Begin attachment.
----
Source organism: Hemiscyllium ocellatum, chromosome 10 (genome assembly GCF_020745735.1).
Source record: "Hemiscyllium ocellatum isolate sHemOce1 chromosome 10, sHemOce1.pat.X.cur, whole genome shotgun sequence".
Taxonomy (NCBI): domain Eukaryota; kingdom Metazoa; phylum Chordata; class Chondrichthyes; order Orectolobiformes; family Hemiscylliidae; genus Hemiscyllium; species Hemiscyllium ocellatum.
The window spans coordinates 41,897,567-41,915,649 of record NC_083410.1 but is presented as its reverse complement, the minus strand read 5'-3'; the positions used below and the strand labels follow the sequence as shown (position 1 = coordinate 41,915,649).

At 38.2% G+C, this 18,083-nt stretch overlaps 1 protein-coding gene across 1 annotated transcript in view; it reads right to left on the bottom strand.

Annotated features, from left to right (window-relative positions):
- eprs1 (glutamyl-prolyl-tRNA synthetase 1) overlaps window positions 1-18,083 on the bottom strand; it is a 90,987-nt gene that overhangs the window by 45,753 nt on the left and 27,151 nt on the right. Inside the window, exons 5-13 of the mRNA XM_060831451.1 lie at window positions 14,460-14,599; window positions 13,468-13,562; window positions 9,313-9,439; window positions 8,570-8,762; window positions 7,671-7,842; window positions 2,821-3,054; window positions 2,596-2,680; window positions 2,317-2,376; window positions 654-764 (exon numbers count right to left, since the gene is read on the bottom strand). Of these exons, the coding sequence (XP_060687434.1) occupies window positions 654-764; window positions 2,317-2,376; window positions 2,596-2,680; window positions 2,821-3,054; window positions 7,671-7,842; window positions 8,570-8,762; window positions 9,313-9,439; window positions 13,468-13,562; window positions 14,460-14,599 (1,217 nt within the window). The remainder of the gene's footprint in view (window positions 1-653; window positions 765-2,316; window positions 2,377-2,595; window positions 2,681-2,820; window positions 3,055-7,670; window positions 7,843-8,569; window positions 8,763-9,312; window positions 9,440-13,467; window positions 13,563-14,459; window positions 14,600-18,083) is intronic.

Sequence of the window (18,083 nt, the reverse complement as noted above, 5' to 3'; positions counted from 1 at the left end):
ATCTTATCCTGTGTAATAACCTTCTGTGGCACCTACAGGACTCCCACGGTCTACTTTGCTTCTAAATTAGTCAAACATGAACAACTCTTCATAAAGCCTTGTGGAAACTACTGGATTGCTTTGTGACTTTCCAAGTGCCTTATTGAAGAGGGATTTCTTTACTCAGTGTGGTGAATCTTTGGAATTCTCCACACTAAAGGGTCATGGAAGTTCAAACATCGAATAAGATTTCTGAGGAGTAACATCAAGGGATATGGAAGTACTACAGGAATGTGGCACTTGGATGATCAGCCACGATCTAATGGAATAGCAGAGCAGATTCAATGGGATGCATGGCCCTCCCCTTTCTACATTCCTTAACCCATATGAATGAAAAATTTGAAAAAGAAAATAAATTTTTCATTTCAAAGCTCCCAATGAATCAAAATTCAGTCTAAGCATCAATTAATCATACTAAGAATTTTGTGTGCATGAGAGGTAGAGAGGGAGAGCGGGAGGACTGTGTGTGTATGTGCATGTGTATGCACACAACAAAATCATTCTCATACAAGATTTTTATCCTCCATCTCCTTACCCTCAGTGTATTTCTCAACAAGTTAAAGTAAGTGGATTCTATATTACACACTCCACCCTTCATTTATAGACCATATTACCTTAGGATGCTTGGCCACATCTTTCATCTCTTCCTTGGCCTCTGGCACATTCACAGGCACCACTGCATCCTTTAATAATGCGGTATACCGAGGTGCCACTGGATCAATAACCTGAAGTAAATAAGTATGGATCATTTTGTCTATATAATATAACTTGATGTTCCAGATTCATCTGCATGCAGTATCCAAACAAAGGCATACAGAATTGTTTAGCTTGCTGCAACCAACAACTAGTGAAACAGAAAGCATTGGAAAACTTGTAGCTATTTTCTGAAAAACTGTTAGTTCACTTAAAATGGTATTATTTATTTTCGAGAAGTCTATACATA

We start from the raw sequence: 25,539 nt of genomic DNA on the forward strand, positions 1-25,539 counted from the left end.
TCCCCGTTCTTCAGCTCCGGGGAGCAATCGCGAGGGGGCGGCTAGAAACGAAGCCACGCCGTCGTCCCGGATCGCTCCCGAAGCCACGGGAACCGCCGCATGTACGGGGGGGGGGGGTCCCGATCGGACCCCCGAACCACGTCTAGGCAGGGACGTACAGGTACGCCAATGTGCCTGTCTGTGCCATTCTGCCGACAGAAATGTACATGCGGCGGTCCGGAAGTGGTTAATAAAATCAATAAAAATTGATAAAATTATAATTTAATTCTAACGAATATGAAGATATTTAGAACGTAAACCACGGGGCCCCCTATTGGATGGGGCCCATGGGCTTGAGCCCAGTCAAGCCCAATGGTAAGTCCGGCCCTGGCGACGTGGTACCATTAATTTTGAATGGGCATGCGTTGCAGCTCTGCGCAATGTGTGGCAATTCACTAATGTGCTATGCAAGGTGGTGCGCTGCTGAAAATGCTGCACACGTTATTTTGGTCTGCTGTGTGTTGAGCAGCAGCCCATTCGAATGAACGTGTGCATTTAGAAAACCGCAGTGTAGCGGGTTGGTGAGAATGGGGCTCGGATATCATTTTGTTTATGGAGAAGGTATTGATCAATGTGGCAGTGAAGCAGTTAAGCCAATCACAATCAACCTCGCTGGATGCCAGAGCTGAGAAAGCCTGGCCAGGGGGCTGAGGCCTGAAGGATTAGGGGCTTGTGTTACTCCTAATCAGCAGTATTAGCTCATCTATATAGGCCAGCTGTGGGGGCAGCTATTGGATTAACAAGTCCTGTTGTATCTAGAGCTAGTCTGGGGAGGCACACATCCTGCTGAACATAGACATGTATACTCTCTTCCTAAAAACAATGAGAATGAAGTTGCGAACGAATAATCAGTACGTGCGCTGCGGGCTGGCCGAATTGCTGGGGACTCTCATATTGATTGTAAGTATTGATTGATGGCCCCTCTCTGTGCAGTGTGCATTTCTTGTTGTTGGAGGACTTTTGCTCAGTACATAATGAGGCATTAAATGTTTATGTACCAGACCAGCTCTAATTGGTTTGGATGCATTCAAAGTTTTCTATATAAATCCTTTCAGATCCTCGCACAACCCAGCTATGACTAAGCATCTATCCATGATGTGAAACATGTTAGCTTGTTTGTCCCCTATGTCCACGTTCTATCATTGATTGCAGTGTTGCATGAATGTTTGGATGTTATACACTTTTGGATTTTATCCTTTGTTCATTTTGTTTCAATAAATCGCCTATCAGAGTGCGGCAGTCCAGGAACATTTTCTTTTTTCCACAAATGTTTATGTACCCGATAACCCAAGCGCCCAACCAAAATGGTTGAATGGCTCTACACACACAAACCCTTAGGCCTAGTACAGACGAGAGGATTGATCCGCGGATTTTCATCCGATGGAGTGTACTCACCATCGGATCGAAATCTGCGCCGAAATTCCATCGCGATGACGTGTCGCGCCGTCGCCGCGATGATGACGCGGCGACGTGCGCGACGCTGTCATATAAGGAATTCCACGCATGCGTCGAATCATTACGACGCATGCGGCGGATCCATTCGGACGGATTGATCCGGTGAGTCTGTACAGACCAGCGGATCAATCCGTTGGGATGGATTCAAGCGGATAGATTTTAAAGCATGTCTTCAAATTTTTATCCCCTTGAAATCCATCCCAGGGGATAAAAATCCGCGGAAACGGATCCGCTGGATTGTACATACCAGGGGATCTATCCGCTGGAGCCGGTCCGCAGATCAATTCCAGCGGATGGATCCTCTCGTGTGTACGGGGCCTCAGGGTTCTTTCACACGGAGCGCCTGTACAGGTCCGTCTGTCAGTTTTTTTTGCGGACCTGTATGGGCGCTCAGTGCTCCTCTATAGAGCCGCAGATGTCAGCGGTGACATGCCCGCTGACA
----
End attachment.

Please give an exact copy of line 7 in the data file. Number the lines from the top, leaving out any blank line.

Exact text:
- eprs1 (glutamyl-prolyl-tRNA synthetase 1) overlaps window positions 1-18,083 on the bottom strand; it is a 90,987-nt gene that overhangs the window by 45,753 nt on the left and 27,151 nt on the right. Inside the window, exons 5-13 of the mRNA XM_060831451.1 lie at window positions 14,460-14,599; window positions 13,468-13,562; window positions 9,313-9,439; window positions 8,570-8,762; window positions 7,671-7,842; window positions 2,821-3,054; window positions 2,596-2,680; window positions 2,317-2,376; window positions 654-764 (exon numbers count right to left, since the gene is read on the bottom strand). Of these exons, the coding sequence (XP_060687434.1) occupies window positions 654-764; window positions 2,317-2,376; window positions 2,596-2,680; window positions 2,821-3,054; window positions 7,671-7,842; window positions 8,570-8,762; window positions 9,313-9,439; window positions 13,468-13,562; window positions 14,460-14,599 (1,217 nt within the window). The remainder of the gene's footprint in view (window positions 1-653; window positions 765-2,316; window positions 2,377-2,595; window positions 2,681-2,820; window positions 3,055-7,670; window positions 7,843-8,569; window positions 8,763-9,312; window positions 9,440-13,467; window positions 13,563-14,459; window positions 14,600-18,083) is intronic.